Remember when you were a kid and you dreamed of being an astronaut or a fireman or a painter? Life didn't change, but rather we did. Picasso said all children are artists. How to remain an artists as we grow up is the challenge. Don't let your desire for money or a title stop you from being an artist in whatever you do.

    Good luck and you will make the right choice. But the most important thing is to smile, wherever you land.

  10. #10
    Cyburbia Administrator Dan's avatar
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    Quote Originally posted by wahday View post
    Overall, though, and having gone through two graduate programs (one in planning, and one not), I identify very strongly with the dynamic of empty bullsh!t rhetoric and programs that simply train people to be professors to train more people to be professors, etc.
    That's a good point. Although all graduate programs teach both the theoretical and practical aspects of planning, more prestigious schools seem to have programs that emphasize the former, probably knowing their role as a feeder into PhD programs and academia. I notice this when I see studio projects; those from state schools are typically neighborhood analyses and plans, while for top ranked schools they're more frequently design exercises that often seem impenetrable.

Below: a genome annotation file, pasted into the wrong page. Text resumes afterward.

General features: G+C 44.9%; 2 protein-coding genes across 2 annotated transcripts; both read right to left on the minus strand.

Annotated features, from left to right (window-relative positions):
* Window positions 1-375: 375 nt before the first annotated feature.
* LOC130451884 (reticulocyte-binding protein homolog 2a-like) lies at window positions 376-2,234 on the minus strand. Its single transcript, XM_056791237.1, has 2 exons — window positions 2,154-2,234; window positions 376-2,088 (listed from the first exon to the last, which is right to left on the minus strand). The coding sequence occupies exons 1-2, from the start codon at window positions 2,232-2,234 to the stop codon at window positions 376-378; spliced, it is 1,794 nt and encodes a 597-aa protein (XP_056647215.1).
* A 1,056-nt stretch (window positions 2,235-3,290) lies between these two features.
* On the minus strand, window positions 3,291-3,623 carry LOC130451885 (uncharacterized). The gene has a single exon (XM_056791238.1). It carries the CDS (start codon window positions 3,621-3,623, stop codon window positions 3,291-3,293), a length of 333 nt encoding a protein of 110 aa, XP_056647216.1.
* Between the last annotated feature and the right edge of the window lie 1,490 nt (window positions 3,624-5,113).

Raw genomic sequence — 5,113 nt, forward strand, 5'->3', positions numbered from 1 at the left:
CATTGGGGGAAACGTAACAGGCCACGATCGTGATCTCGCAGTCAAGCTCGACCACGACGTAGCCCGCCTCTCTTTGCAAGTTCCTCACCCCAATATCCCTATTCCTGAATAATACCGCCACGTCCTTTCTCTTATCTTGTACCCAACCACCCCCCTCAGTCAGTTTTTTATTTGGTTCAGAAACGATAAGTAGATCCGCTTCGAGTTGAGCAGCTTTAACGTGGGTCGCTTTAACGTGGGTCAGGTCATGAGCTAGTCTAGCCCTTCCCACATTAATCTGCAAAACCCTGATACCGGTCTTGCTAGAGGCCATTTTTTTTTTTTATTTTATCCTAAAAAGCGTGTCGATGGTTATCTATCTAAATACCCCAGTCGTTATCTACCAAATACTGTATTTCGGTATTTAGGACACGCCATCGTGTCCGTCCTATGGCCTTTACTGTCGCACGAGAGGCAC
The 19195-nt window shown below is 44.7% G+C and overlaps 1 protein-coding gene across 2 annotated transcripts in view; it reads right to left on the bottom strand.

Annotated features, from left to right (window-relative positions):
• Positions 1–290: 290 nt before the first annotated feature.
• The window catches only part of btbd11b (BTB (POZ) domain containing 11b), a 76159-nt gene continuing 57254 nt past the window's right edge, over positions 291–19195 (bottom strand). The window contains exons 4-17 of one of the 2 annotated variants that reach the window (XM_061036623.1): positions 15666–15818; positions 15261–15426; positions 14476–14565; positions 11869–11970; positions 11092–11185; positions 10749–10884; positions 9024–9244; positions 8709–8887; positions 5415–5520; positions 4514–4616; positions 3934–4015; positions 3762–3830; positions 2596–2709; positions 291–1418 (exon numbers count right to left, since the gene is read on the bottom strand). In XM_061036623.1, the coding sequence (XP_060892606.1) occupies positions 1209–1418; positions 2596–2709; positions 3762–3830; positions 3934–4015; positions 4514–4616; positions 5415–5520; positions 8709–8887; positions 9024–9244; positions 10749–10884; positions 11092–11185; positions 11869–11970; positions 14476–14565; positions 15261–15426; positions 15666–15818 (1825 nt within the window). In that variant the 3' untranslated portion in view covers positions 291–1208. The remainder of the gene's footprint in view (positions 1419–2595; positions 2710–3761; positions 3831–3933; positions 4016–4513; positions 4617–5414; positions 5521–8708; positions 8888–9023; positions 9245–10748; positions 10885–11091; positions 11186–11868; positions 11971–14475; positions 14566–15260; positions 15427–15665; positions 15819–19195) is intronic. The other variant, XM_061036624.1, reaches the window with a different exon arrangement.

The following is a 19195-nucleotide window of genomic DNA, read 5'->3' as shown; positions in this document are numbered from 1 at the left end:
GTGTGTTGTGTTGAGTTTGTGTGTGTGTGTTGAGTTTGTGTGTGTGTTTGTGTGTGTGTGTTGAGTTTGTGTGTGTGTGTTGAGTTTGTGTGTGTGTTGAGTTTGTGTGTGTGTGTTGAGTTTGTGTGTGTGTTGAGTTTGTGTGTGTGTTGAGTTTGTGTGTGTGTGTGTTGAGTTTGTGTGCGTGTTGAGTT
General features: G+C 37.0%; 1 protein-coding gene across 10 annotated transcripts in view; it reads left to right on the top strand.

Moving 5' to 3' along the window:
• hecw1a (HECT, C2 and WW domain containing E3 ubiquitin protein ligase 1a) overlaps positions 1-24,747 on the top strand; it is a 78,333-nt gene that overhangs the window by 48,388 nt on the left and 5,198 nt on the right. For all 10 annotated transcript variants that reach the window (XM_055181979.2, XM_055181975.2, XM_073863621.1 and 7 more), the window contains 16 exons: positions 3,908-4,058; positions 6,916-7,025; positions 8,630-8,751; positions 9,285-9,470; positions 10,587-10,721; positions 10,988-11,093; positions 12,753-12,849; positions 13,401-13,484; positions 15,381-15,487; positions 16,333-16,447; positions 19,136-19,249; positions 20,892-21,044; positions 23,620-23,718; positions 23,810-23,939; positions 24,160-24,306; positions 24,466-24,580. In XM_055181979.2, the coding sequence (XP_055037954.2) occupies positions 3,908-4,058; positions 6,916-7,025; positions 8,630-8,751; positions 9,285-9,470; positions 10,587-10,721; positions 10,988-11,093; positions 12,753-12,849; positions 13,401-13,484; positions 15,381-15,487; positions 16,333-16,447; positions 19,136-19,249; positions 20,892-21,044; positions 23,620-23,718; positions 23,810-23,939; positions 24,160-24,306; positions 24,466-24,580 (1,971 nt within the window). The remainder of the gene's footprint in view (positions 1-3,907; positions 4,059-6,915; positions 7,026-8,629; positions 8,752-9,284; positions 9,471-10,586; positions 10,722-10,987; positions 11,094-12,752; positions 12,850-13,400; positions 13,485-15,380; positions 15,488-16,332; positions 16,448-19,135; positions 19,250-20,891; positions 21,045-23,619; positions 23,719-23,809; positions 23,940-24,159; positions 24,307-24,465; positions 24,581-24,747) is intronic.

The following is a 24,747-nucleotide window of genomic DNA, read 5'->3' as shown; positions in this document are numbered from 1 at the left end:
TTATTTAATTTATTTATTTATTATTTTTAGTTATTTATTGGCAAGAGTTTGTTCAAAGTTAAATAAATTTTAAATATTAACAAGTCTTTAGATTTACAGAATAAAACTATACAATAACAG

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    Growth for growth's sake is the ideology of the cancer cell. -- Edward Abbey

  11. #11
    Cyburbian Coragus's avatar
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    I've been here, and you have my sympathy. I wish it had hit me in school instead of the middle of my career. Here's how I dealt with it, take it for what it's worth:

    1. Go talk to a counseler or a therapist. Saying to do what you love is easy. FINDING what you truly love is tricky and not easy at all for some of us. If you aren't passionate about planning, you'll hate it, no matter how good you are at it, and if you aren't depressed now, you will be in the future. A professional therapist, like a social worker, can work with you to help you find that passion. It's cliche, but true. If you can earn money from your passion, you'll never work a day in your life.

    2. If you see a threapist, they'll probably have you do this anyway, but journal. Write down anything that comes to your head and work on your goals, ideas, and beliefs. Don't edit, and don't share with ANYONE except maybe your therapist! Make your journal a no-holds-barred place for your brain to spew, and see what comes out. You may be surprised by the trends.